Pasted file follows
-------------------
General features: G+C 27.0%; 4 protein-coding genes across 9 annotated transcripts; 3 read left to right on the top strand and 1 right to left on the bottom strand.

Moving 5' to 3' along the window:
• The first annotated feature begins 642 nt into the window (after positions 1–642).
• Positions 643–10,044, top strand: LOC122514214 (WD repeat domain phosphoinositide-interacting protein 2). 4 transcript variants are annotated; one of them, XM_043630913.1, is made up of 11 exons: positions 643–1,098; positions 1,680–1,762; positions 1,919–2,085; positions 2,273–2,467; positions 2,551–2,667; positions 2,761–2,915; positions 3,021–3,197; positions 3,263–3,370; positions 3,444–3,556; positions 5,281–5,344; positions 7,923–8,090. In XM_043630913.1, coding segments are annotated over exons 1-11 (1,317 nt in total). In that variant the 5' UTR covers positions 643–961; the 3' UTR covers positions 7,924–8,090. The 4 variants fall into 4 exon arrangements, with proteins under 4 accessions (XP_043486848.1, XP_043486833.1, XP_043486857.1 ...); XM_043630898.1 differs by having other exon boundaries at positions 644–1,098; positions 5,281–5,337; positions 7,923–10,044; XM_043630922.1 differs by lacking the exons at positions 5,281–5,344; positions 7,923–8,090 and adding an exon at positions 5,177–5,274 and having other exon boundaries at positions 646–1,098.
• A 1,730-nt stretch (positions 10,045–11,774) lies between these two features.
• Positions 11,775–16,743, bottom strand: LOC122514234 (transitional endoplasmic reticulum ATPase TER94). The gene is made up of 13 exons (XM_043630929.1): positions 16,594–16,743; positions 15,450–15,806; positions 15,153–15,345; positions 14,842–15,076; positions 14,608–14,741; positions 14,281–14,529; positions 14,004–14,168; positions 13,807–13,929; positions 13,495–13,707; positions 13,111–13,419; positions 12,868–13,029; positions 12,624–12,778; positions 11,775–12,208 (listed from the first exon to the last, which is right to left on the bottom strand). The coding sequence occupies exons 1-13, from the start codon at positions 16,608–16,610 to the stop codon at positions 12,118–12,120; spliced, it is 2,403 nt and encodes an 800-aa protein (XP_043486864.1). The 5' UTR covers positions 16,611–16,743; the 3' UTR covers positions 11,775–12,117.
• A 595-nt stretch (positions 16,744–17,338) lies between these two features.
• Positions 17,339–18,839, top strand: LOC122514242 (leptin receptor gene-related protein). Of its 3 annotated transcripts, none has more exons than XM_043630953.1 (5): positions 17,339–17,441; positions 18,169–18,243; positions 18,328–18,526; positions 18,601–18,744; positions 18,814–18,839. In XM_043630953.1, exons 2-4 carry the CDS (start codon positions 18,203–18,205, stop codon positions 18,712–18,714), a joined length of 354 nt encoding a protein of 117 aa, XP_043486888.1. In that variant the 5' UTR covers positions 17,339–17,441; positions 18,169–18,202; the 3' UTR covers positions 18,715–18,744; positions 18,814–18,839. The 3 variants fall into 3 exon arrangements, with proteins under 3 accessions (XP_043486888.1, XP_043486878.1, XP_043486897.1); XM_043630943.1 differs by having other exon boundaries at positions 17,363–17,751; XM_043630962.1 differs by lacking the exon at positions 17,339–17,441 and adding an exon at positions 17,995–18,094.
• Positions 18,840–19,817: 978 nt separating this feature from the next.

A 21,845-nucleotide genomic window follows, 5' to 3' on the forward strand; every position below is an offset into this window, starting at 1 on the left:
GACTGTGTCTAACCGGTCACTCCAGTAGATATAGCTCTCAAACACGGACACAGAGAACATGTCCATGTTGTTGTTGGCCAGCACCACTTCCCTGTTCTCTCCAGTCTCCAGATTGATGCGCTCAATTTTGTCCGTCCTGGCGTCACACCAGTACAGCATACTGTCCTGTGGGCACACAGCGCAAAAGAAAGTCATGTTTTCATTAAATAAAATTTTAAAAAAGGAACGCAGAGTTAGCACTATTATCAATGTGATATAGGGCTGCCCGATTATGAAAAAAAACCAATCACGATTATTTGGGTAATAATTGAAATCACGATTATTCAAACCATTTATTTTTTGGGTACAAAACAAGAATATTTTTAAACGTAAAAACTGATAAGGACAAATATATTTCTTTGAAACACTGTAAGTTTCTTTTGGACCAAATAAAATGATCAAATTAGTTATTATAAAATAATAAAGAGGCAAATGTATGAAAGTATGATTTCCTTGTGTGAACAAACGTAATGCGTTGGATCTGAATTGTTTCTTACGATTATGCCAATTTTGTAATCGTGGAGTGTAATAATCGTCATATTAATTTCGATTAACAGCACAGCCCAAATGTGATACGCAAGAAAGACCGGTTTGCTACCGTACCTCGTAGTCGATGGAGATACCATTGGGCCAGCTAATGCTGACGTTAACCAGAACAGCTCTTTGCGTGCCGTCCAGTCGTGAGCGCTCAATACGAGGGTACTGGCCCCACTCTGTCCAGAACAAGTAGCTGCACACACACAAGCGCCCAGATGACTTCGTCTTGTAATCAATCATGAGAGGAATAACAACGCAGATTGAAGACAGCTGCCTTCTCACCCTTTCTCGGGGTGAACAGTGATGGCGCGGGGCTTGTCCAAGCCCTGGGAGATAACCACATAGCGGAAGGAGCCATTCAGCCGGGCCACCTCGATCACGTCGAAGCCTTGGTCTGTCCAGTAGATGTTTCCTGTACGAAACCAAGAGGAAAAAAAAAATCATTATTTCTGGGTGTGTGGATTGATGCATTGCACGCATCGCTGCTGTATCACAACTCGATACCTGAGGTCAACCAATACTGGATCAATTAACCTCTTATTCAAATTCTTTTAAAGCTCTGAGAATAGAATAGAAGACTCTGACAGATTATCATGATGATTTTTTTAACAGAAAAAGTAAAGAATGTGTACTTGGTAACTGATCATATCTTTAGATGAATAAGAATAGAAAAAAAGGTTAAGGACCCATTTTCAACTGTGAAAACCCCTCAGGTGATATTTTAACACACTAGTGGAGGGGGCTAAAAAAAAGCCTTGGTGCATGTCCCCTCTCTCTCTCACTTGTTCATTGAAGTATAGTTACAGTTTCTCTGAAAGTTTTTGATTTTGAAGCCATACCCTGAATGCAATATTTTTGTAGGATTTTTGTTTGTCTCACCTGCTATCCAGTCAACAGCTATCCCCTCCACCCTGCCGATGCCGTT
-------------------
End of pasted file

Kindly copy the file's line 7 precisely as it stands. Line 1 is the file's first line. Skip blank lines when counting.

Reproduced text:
• A 595-nt stretch (positions 16,744–17,338) lies between these two features.